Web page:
5 new songs I’m digging: Black Mountain, Weaves, LAL, Downtown Boys and Blood Ceremony

Better yet, most of these acts have just announced shows in Toronto

WEAVES, One More (Buzz)

Weaves haven’t put out a debut album yet (it’s coming June 17 on Buzz Records) and yet you can still describe the first single from it, One More, as classic Weaves. It’s got all the earmarks of the Toronto band’s colourful, zany, exploding-box-of-fun sound heard on previous EPs, singles and cover songs. Imaginative and excellent playing, Jasmyn Burke’s deliciously unique vocals, a tangle of slowly building, ricocheting layers. About the track, Burke says, “I think there’s room for women to have a more individual voice in music and to be having fun rather than looking for their next love.” Hear, hear. 

Weaves play SXSW on March 18 and 19 and a free Live In The Stacks show at the Toronto Reference Library (789 Yonge) on April 9. 

Black Mountain

BLACK MOUNTAIN, Florian Saucer Attack (Dine Alone)

We’ve been waiting a long time for Black Mountain news. Leader Stephen McBean has spent the six years since the release of the heavy rockers’ last album, 2010’s Wilderness Heart, living in L.A. (rather than Vancouver) and making records for the mellow Pink Mountaintops and the charging Obliterations. So is the new material more the former or the latter? The first single from IV (out April 1 on Dine Alone) indicates that, despite greying beards, Black Mountain are more alive and inspired than ever. And they got help from Canadian weirdo hero Chad VanGaalen for this most excellent Florian Saucer Attack video. 

Black Mountain hit Lee’s Palace (529 Bloor West) on July 23 (tickets on sale Friday, March 11) and WayHome (running July 22-23).

Downtown Boys

DOWNTOWN BOYS, 100% Inheritance Tax (Don Giovanni)

Okay, alright. This song isn’t brand new. It’s from Downtown Boys’ acclaimed debut, Full Communism, from last year. But their just-announced Toronto show is big news: the Rhode Island “bilingual political sax punk party” band is hot as hell right now, thanks in part to recent nods from the New Yorker and Rolling Stone, and their current tour with the equally great Sheer Mag (also playing at the Silver Dollar, but earlier, on April 2), which is exposing their visceral live show and powerful, socially aware tunes to a larger audience. Like my friend says, “Downtown Boys will change your life.”

Downtown Boys play the Silver Dollar on April 30. Tickets are on sale now at ticketfly.com and at Rotate This (186 Ossington) and Soundscapes (572 College). Win tickets here!


LAL, Can’t Stand In My Way (Coax)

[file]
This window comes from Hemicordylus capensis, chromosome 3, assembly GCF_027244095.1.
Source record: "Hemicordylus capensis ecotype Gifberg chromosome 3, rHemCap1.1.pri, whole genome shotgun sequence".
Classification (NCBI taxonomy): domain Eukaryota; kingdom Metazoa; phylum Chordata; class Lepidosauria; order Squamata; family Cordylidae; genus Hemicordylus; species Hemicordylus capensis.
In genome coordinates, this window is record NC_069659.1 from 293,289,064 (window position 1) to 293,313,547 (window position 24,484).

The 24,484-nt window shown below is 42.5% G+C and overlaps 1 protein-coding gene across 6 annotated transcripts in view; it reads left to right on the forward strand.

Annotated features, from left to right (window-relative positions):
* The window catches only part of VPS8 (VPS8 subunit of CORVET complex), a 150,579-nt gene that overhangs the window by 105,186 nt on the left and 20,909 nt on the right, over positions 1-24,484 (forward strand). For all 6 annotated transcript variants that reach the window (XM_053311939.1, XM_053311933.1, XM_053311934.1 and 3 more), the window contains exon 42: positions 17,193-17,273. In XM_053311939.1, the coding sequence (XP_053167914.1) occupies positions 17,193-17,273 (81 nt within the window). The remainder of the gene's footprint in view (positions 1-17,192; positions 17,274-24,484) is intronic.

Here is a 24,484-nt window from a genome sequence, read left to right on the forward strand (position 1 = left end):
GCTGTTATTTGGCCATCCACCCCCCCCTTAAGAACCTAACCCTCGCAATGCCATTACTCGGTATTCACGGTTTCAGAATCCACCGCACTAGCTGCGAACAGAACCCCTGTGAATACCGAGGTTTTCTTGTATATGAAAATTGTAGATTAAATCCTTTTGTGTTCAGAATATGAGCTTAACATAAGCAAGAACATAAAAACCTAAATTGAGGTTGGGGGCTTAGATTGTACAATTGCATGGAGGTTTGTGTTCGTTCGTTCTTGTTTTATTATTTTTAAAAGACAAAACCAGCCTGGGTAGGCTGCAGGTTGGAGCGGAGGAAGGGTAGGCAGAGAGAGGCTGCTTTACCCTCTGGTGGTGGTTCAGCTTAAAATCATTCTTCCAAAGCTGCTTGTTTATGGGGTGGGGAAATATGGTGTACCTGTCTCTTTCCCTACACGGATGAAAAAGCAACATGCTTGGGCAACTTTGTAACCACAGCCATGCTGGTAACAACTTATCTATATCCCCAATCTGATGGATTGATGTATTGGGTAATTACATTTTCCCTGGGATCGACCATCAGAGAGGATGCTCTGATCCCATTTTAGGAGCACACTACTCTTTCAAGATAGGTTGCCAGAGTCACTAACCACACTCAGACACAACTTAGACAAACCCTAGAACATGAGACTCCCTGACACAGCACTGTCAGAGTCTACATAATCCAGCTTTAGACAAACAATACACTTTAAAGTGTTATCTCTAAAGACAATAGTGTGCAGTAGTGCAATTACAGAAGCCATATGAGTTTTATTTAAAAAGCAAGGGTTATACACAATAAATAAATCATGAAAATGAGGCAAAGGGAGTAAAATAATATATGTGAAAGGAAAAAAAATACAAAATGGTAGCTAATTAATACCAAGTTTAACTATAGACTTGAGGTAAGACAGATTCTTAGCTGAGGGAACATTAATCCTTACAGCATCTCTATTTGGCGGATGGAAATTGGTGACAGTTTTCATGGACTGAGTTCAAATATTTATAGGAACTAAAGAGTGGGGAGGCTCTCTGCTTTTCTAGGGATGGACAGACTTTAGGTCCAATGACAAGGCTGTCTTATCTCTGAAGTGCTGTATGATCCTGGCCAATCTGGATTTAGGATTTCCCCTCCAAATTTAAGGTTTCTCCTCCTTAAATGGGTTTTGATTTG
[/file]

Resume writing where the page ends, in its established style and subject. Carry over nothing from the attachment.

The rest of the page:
Need a respite from heavy rock and loud punk? (My fault, sorry.) LAL’s first single from the Toronto electronic duo’s forthcoming record, Find Safety (out April 29 on Rae Spoon’s Coax Records), is graceful and meditative, with crackling beats and a warm moodiness. (They call their sound “4 am music.”) And like Black Mountain, it’s been a while. Their last album came out in 2008. They say Find Safety addresses “the need to create safer spaces for them and their friends,” something they talked to NOW about in a recent cover story about racism in the local music scene. Expect an album release party to be announced soon. Or maybe you caught them last night at the Mod Club in celebration of International Women’s Day? 

Blood Ceremony

Blood Ceremony, Old Fires (Rise Above)

Back to the darkness. Toronto occult rockers Blood Ceremony, who stand out in the heavily populated doom metal genre for singer Alia O’Brien’s use of flute, have released the first track from their fourth album, Lord Of Misrule (out March 26 on Rise Above), and it’s an ass-kicker. O’Brien’s vocals are excellently produced (almost sneering, and with cutting high-end), organ noodles its way through, the lead riff has classic NWOBHM bite, and the arrangement is tight and lean. So who is the Lord of Misrule? Oh, just a doomed figure from the late Antiquity period who presided over the 30-day Feast Of Fools, where masters became servants and servants masters. The lyrics draw from this, and from “pagan rites and the bizarre mystical underbelly of rural Britain,” they say in a press release. Works for me. 

Blood Ceremony tour Europe prior to North America. Expect a Toronto date soon. 

carlag@nowtoronto.com | @carlagillis

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